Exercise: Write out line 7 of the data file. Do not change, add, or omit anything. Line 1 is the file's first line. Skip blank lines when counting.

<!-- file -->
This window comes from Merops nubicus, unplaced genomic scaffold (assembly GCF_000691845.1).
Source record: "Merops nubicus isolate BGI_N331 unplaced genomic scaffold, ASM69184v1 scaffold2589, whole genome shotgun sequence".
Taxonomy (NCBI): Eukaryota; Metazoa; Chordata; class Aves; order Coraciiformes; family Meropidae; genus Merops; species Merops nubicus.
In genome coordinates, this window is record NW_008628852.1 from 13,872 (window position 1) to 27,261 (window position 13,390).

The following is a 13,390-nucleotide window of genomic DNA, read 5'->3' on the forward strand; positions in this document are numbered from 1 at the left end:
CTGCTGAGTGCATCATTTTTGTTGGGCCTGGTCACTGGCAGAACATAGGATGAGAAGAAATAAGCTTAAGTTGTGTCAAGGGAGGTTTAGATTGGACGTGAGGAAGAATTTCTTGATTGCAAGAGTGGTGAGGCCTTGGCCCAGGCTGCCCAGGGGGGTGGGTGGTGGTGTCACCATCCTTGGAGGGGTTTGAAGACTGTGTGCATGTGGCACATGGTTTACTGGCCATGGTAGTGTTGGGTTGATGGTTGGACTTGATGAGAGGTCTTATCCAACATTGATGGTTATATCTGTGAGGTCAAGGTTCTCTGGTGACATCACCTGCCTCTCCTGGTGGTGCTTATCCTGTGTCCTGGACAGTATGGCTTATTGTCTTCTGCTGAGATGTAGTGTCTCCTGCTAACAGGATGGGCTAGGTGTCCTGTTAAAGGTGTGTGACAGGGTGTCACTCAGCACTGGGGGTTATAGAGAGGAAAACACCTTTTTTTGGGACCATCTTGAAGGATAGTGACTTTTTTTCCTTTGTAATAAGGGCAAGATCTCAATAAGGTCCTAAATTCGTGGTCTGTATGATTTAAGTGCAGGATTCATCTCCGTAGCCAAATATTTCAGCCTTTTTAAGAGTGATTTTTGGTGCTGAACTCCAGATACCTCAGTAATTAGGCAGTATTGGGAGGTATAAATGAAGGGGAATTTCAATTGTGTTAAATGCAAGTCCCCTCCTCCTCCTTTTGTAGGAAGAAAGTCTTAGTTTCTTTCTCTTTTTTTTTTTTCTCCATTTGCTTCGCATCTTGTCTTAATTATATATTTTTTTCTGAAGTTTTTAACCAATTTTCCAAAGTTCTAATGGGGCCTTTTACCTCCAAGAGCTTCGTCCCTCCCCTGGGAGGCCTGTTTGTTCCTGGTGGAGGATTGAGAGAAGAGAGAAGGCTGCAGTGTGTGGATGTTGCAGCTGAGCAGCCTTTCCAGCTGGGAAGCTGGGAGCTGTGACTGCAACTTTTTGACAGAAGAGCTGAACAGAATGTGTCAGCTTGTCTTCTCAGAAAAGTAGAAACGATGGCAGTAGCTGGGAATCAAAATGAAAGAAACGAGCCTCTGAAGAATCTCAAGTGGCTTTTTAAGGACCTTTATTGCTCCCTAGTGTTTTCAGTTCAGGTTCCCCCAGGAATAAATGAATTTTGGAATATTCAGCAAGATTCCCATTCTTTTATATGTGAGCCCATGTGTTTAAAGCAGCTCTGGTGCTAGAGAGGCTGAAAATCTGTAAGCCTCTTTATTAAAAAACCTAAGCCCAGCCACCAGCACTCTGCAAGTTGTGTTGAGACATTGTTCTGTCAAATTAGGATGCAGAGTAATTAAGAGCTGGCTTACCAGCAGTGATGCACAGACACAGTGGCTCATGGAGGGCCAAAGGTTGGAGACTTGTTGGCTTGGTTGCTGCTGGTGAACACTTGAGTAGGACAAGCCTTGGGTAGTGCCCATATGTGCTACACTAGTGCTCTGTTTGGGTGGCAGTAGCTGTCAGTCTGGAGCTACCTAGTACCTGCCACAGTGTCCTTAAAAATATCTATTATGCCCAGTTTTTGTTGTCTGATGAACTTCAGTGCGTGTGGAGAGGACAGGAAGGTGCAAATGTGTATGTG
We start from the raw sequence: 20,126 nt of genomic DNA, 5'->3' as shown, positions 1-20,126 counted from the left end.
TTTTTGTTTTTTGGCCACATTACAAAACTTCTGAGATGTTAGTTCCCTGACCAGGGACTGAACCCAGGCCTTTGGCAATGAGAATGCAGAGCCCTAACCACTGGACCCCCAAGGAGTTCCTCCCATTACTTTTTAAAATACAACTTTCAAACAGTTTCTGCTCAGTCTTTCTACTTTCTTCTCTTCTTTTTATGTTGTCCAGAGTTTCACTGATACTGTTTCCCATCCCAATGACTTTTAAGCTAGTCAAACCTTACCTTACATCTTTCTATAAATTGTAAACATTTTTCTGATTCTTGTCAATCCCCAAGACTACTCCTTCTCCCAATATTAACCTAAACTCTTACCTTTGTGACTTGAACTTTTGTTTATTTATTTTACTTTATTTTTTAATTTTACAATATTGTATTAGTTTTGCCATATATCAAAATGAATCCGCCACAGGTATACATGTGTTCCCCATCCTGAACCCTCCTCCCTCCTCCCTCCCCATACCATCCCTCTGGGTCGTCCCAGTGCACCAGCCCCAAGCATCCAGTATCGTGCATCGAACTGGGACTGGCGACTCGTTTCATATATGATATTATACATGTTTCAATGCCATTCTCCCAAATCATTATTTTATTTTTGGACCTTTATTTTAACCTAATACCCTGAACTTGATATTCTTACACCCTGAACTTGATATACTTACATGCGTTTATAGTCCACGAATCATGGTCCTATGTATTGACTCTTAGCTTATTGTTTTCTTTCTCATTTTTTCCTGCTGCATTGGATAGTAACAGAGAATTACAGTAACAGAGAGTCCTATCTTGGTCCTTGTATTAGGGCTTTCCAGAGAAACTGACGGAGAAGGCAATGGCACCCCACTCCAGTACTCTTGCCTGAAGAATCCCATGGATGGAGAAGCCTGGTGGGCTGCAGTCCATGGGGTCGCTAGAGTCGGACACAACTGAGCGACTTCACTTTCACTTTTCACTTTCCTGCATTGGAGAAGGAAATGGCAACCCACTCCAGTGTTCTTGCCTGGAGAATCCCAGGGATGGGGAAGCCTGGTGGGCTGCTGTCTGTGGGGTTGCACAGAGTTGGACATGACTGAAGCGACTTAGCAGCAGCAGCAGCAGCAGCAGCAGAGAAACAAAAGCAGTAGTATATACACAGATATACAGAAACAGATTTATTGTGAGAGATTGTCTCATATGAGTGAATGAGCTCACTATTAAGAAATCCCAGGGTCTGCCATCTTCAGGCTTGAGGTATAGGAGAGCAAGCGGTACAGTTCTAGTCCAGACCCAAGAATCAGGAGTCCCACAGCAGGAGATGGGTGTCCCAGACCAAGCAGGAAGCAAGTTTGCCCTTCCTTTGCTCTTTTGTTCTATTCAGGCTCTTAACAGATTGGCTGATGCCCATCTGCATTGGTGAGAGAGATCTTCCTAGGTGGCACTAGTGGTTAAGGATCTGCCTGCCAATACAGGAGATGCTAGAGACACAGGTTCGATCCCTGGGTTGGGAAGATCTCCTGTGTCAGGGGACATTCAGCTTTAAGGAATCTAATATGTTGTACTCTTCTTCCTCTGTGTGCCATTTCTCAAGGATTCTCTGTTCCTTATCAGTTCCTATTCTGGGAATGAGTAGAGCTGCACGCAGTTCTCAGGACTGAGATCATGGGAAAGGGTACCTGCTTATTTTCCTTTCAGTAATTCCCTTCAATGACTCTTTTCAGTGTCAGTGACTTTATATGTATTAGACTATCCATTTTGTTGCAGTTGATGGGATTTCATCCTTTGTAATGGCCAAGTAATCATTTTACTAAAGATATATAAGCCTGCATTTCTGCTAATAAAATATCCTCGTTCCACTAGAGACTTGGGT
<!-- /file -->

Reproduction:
We start from the raw sequence: 20,126 nt of genomic DNA, 5'->3' as shown, positions 1-20,126 counted from the left end.